An antitrust case against Apple went to court Wednesday, but it was from so long ago that Steve Jobs had to come back from the grave to testify.
From 2007 to 2009, Apple allegedly deleted music tracks from some owners of iPods when the music was downloaded from competing music stores. If Apple violated the antitrust laws that keep the market open to competition, the company could owe $350 million to cover damages to over eight million Apple customers.
“Apple” and “start-up company” are two terms that do not seem to fit together, as its ascension from start-up to giant came quickly after the company’s entrance into the personal music entertainment industry. And when you have a company growing that fast, it’s impossible not to step on some toes in the race.
I’m going to ask you to think back to middle school. Now, bear with me, and think for a moment on the music devices being passed around in the playground.
The iPod Classic is the first that comes to my mind, a dinosaur of the digital media age, but at the time it was one of the coolest gadgets to have. But in the same picture there is another device, a little fuzzy in electronic history, but at the time it romped in the same playground: Microsoft’s Zune.
Now let’s bring it back to today. The case in question is arguing that Zune and other devices like it would have a competing shot without Apple’s actions.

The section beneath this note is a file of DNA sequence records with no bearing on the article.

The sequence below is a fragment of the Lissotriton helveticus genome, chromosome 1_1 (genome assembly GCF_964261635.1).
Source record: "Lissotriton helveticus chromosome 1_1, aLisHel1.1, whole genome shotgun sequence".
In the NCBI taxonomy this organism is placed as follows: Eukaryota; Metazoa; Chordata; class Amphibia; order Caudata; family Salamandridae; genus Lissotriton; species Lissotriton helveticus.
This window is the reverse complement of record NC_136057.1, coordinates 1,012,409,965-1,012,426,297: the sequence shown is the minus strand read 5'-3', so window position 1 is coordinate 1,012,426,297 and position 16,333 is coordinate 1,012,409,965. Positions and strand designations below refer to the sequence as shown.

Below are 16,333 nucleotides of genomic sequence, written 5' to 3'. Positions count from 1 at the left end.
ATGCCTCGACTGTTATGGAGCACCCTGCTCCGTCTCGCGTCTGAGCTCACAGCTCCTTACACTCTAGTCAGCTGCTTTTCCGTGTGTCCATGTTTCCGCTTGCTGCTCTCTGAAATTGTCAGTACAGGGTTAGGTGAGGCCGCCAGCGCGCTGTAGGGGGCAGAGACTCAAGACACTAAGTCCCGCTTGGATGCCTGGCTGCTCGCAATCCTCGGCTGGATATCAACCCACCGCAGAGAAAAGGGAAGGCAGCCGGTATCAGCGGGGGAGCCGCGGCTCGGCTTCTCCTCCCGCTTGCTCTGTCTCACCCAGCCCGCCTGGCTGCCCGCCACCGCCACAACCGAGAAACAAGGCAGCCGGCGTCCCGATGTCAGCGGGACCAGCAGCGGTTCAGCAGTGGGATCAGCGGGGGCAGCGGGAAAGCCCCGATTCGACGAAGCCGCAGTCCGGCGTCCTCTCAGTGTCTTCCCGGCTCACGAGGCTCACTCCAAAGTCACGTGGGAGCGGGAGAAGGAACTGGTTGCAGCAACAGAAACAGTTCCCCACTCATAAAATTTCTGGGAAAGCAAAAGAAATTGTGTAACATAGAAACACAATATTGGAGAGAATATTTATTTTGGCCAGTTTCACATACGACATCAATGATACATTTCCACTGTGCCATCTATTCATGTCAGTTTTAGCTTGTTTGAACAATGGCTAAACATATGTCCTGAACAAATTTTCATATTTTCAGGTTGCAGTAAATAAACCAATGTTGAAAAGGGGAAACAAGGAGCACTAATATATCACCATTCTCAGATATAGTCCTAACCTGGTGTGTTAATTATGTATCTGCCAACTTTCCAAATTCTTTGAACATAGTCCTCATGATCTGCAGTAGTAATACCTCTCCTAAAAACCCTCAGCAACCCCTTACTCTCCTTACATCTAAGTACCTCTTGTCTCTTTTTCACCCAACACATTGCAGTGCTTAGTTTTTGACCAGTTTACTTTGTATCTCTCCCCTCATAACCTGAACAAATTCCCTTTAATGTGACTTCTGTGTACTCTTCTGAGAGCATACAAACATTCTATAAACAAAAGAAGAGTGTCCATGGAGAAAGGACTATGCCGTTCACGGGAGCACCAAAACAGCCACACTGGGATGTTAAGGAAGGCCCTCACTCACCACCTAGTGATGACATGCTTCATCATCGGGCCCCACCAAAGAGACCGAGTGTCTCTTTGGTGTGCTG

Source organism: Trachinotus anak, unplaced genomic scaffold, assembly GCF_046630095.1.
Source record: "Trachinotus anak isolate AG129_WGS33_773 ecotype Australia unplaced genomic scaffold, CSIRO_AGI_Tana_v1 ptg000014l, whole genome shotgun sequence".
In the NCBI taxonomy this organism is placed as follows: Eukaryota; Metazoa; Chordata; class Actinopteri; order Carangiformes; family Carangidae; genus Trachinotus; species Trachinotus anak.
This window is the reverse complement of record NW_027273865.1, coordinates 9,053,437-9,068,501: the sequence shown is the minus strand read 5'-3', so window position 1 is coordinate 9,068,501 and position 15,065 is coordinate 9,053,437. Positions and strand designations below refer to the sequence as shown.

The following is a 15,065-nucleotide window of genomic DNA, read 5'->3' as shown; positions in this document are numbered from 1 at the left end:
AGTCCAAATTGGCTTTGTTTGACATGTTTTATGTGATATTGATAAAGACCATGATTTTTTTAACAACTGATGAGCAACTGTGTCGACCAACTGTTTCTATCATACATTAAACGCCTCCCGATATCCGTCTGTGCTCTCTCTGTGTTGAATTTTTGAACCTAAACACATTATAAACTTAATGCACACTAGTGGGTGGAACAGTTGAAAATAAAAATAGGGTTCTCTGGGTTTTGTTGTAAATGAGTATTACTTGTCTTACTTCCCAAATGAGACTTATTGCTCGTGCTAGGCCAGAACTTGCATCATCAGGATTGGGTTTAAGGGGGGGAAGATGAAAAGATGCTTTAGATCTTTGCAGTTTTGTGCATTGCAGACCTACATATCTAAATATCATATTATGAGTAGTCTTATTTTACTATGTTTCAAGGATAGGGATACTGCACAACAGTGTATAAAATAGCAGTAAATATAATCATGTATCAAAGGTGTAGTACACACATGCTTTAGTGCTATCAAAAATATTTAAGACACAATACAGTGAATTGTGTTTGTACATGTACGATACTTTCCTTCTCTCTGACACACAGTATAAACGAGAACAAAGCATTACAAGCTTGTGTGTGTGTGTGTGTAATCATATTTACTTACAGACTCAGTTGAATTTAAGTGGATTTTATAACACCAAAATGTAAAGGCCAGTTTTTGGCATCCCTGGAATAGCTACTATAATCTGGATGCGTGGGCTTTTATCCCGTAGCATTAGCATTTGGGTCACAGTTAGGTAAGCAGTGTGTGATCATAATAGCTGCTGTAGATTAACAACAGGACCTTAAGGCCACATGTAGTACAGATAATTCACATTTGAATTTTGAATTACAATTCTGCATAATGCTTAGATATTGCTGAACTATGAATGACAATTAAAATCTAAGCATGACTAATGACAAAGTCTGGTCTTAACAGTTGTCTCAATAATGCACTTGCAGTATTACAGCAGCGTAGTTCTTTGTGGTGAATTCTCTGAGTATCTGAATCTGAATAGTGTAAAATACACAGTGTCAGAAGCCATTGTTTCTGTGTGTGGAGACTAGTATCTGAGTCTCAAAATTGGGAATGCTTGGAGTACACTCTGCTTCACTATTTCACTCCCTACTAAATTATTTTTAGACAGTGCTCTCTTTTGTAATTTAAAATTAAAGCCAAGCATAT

Allegedly, Apple gave itself an edge when songs from providers other than iTunes were flagged, and iPod owners were told they needed a factory reset.
But a factory reset is designed to get rid of viruses, and what every other music source was marketing were not viruses, but other MP3 files. Jobs himself admitted that Apple wasn’t facing any present threat, but rather was concerned the other sources wouldn’t be compatible in the future.
iTunes is both a collector and seller of music files, but by only allowing their files, they could raise their prices. And now, in the early foot race to become an electronic giant, competitors are saying Apple cheated the competition, which is illegal under antitrust laws.
“We were the only big company involved in this stuff at the time, the one with the deepest pockets,” said Jobs in his video testimony. This piece of evidence lent itself to the idea of Apple as a monopoly, an image which the company was working to tamper in the courtroom.
The most disturbing piece of the testimony was when Apple’s security director stated the reason the company didn’t disclose their motives to listeners was because they “don’t need to give too much information to users,” and they “didn’t want to confuse users.”
I had an iPod Classic, and I remember feeling disappointed when songs were flagged, but at that point I was reliant on iTunes and locked into the brand.
On the other hand, the streamline nature of Apple products is part of why they became so popular; there was brand recognition, and a user with a new iProduct became instantly cool. And with the river of tears of happiness from users with their first Shuffle or iTouch ran across the schoolyard, the name Zune, once left in the dust, became as good as mud.
It is dismaying to think that if that one security measure from Apple didn’t happen, we could all be carrying around Zune 6.0s by now.
In a free and competitive market, Apple should not delete competitors audio files from users’ products. An MP3 file is an MP3 file, and once upon a time Apple made a lot of money by saying where their users could download from.
Collegian Columnist Sierra Cymes can be reached at firstname.lastname@example.org.